Journal Article: Sustainable Manufacturing and Environmental Pollution Programme (SMEP): A Circular Economy Experiment in the Global South
Published in: The Journal of Developing Societies [Volume 38, Issue 3]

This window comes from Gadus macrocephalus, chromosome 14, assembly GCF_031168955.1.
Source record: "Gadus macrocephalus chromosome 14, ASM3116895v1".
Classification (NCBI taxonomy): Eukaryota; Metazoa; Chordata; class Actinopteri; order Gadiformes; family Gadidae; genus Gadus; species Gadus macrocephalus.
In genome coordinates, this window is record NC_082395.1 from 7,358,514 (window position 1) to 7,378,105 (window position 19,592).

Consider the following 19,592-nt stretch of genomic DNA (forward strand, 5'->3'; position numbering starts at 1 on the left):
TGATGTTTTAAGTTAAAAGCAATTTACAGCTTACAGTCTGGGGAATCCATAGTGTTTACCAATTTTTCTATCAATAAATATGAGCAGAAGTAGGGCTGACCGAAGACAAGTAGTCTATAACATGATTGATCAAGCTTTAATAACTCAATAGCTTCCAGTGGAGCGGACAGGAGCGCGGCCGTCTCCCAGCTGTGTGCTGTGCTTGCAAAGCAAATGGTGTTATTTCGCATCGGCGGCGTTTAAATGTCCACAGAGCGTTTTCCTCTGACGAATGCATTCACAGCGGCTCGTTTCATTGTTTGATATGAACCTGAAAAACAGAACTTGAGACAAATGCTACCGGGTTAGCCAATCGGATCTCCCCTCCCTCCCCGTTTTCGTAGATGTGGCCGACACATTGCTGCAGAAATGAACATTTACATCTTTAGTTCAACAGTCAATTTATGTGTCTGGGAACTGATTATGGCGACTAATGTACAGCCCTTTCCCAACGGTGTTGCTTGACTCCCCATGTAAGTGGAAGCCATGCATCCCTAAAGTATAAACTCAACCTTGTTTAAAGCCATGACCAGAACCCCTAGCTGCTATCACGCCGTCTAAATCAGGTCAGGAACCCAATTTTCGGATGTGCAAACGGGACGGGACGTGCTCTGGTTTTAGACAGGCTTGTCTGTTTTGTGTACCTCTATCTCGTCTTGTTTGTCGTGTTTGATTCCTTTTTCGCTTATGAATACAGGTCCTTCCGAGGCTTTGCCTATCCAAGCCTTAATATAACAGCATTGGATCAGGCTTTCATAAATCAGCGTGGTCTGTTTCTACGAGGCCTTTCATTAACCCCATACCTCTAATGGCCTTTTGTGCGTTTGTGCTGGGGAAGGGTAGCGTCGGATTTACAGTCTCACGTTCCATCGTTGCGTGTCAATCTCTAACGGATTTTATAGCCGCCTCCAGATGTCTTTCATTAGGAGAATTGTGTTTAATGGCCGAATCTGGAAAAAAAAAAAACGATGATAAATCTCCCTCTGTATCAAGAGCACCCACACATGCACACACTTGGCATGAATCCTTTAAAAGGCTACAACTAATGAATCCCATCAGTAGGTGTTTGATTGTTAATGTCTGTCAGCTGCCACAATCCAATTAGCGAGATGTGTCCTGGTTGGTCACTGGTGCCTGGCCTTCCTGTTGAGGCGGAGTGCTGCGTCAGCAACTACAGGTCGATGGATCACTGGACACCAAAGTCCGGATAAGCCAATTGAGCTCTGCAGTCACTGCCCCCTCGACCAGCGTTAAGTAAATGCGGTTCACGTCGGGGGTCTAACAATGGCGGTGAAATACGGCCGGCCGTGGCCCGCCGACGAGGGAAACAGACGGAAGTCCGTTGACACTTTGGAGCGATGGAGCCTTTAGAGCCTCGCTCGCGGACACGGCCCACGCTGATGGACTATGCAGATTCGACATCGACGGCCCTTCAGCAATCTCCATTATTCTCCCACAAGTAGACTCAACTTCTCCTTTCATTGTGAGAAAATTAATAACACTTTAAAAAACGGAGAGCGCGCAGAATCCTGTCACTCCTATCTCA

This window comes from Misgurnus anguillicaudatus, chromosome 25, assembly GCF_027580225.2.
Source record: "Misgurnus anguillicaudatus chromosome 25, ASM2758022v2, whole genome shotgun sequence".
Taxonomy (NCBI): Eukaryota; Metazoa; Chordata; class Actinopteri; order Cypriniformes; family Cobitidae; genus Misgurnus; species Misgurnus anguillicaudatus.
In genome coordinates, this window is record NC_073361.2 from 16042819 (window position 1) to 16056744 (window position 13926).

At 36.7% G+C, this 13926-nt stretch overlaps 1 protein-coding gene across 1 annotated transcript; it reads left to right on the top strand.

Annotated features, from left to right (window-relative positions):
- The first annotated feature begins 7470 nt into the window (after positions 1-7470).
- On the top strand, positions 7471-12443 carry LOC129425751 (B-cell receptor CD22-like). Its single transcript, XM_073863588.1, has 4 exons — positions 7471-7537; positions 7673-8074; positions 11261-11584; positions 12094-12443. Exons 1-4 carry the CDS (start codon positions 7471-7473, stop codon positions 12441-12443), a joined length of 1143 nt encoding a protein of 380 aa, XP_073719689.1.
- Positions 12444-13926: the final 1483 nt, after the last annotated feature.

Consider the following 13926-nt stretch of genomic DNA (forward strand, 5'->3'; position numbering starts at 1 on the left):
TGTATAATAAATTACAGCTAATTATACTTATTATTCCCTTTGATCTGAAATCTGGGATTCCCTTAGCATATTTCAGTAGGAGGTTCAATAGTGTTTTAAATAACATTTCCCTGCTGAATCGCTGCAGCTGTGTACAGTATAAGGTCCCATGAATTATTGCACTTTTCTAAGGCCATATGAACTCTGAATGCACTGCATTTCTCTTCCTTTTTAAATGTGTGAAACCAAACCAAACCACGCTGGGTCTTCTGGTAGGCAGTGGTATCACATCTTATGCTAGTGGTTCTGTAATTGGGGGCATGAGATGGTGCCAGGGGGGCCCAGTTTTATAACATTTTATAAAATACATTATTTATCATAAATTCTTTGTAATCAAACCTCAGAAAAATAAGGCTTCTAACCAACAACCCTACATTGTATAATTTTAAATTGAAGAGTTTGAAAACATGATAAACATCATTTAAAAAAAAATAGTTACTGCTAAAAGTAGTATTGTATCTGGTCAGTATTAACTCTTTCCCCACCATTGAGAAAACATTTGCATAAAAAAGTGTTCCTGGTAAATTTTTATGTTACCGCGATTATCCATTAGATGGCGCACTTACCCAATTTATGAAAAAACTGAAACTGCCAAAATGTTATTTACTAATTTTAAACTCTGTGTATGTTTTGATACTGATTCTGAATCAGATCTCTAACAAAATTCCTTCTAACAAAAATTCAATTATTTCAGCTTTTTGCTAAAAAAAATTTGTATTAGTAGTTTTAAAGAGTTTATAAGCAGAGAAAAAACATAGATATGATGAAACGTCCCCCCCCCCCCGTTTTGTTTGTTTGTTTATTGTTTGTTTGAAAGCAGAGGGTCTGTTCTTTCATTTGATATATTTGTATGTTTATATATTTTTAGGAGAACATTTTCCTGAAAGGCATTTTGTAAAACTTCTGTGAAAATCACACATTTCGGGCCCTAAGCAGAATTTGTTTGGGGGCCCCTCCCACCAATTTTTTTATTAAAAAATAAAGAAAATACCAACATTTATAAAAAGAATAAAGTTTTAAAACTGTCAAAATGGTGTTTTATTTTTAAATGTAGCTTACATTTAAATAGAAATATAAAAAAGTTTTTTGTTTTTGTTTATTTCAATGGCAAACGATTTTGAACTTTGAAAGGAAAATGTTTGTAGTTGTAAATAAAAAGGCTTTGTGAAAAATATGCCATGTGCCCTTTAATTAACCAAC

The circular economy (CE) is a topic of growing interest, spurred by climate change and increasing recognition of the considerable costs of energy and materials waste, that reflect increasing stress on global environmental systems. Those costs range from physical landfill expenses to effects on human and natural world health. While there are a growing number of articles about the CE, there remains a great deal of ambiguity around pathways to implement it, and even fewer practical examples. Lieder and Rashid (2016) conclude in their overarching examination of CE research that while it is broad and multidisciplinary it is also fragmented, highly granular, and “rarely touching implementation.” In this article, we review recent efforts to identify models for scaling up circular economy practices in specific sectors of Sub-Saharan Africa and South Asia economies, based on information produced by the Sustainable Manufacturing and Environmental Pollution (SMEP) program. The SMEP program has been established by the United Kingdom’s Foreign, Commonwealth & Development Office (FCDO) and is being implemented in partnership with the United Nations Conference on Trade and Development (UNCTAD). SMEP seeks to reduce pollution in manufacturing in the Global South. After a brief discussion of the CE concept, this article focuses on the innovative features of the SMEP program, its preliminary findings and lessons for the transition to circularity.